By Hayley Tranter, Associational Community Builder
I would like to explore an idea written about by Nicola Frost based at the Devon Community Foundation that looks at the idea of the ‘power of little’. The numbers of action led organisations, groups and charities are not completely known within the UK. The impact that they have is largely incalculable by quantitative measures but we should take a closer look at the invaluable work that they do and how they impact upon the individual. They help to increase the individual’s capacity to become empowered, they also have a positive effect on the reduced number of public sector services that are used and they have a positive effect upon an individual’s wellbeing.
Smaller groups are like the roots that hold our communities together. They are massively underrated and underutilised. More than half of UK charities have an income of less than £10,000 and are often referred to as ‘micro’, but the social significance of these charities is far from micro.
The benefits of being small means that they know their demographic, they know the issues that their local community face, from people living in severe poverty to unhealthy isolation. Smaller community organisations can get into the nooks and crannies of the community and have a real impact upon the individuals living there.
Some of our smaller community groups, charities and associations here in Torbay have a specialised set of expertise rooted within them but this can often be overlooked when they are seeking funding to enable their vital work to continue and often bids go to larger organisations as they can be seen as more effectual.
However, smaller groups are often less influenced by the outside world and can keep true to the people that they support and work with. Not that this is all about funding, indeed a lot of groups require no funding at all.
Grassroots groups are very effective at accomplishing their aims and objectives with little to no funding. After all, how much does it cost to meet up for a chat, which is where some of the genius ideas come from for these small groups. Many smaller groups tend to cover the costs themselves through individual donations, small grants from trusts and foundations and some activities may even generate an income whilst some will never be financially self-supporting and it is proven that more help becomes available to groups that collaborate.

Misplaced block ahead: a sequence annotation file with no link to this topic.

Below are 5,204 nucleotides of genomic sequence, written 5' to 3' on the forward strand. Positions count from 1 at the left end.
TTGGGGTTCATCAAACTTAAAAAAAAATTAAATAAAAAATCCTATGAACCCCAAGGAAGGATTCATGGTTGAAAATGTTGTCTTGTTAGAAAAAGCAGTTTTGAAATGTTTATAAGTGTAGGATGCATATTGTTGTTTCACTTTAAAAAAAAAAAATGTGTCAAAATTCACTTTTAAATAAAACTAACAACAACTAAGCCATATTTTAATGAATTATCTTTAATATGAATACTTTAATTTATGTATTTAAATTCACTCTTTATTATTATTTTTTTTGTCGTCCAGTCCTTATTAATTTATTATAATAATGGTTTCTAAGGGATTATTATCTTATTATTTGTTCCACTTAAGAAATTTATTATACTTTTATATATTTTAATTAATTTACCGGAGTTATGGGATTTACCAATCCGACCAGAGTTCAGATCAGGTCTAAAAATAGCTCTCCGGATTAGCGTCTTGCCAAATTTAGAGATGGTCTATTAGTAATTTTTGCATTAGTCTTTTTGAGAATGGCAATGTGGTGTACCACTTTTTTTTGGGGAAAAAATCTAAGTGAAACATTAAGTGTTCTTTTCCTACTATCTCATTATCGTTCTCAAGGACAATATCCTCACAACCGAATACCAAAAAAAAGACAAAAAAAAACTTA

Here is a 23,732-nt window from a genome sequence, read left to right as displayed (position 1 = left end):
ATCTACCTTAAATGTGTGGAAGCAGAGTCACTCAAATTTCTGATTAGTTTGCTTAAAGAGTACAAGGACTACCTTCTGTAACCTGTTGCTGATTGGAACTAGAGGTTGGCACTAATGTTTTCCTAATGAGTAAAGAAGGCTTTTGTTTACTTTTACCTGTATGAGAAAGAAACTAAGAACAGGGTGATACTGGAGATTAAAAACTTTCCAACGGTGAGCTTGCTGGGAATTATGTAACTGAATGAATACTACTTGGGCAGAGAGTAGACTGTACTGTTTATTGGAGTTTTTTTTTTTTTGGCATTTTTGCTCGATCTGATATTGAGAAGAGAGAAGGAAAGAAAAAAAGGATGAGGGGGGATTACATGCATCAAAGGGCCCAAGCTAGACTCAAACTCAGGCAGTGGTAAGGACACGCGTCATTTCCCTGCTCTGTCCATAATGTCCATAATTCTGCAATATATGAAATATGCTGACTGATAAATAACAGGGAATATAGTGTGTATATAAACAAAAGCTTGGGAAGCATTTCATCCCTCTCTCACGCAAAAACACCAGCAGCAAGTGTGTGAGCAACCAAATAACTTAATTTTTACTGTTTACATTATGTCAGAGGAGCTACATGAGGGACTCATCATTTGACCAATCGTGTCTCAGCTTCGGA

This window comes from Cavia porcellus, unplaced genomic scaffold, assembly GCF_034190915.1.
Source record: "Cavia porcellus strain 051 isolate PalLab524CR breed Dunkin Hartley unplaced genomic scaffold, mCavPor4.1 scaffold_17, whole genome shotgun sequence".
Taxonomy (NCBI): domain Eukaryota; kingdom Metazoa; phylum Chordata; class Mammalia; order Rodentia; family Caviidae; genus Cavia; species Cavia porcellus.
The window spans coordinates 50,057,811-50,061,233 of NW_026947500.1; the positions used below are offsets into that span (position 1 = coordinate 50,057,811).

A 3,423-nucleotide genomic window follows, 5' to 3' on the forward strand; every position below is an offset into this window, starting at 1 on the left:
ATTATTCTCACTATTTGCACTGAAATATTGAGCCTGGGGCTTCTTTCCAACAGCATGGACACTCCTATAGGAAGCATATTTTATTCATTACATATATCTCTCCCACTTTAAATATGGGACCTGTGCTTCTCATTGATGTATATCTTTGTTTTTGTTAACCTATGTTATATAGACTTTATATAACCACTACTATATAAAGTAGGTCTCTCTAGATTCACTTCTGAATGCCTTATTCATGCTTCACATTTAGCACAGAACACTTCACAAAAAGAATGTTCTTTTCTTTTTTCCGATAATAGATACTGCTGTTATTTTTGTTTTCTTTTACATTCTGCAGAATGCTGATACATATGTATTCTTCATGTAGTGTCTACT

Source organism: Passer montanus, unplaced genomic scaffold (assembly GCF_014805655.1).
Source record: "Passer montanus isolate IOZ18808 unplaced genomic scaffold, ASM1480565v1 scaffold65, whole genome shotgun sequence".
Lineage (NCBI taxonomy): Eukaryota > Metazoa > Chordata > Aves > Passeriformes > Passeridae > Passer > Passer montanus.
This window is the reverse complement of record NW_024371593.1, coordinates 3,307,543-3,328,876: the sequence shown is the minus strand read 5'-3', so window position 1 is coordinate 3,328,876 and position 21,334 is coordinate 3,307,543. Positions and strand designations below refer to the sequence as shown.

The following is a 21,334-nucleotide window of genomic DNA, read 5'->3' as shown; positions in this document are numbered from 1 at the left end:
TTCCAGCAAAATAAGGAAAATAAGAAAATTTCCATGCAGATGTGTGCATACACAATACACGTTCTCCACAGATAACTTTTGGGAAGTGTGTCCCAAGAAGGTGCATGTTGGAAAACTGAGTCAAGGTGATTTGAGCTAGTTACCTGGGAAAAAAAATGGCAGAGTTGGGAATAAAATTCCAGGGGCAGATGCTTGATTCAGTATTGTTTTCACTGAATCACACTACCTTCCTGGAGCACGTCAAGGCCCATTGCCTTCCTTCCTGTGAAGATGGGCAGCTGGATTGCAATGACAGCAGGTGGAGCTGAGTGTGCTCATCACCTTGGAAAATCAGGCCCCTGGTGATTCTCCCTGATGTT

Our smaller community groups bring people together. The impact that social isolation has on an individual’s health and wellbeing is increasingly being brought to our attention. As part of my role within Torbay Community Development Trust I help smaller community groups develop a stronger infrastructure, help them get off the ground and help to link them in to other community groups, this interaction builds social capital and social cohesion.
Smaller groups depend heavily upon volunteers and unpaid local energy. Smaller organisations have less emphasis on a formal volunteer role and in fact many times volunteers benefit greatly from the community action as much as the those that they work with. This brings us to Asset Based Community Development which begins with the recognition that individuals should have an active involvement in improving their lives and that we all have skills that others can benefit from. This helps bring people together for mutual benefit – a sense of individuals working as a collective for the community’s benefit.
Overall, the positive impact that our small local groups have from singing groups to knitting to hula hooping is endless but clear to see in the friendships that are formed, the isolation that is reduced and the increased sense of health and wellbeing so, let’s never underestimate the power of little.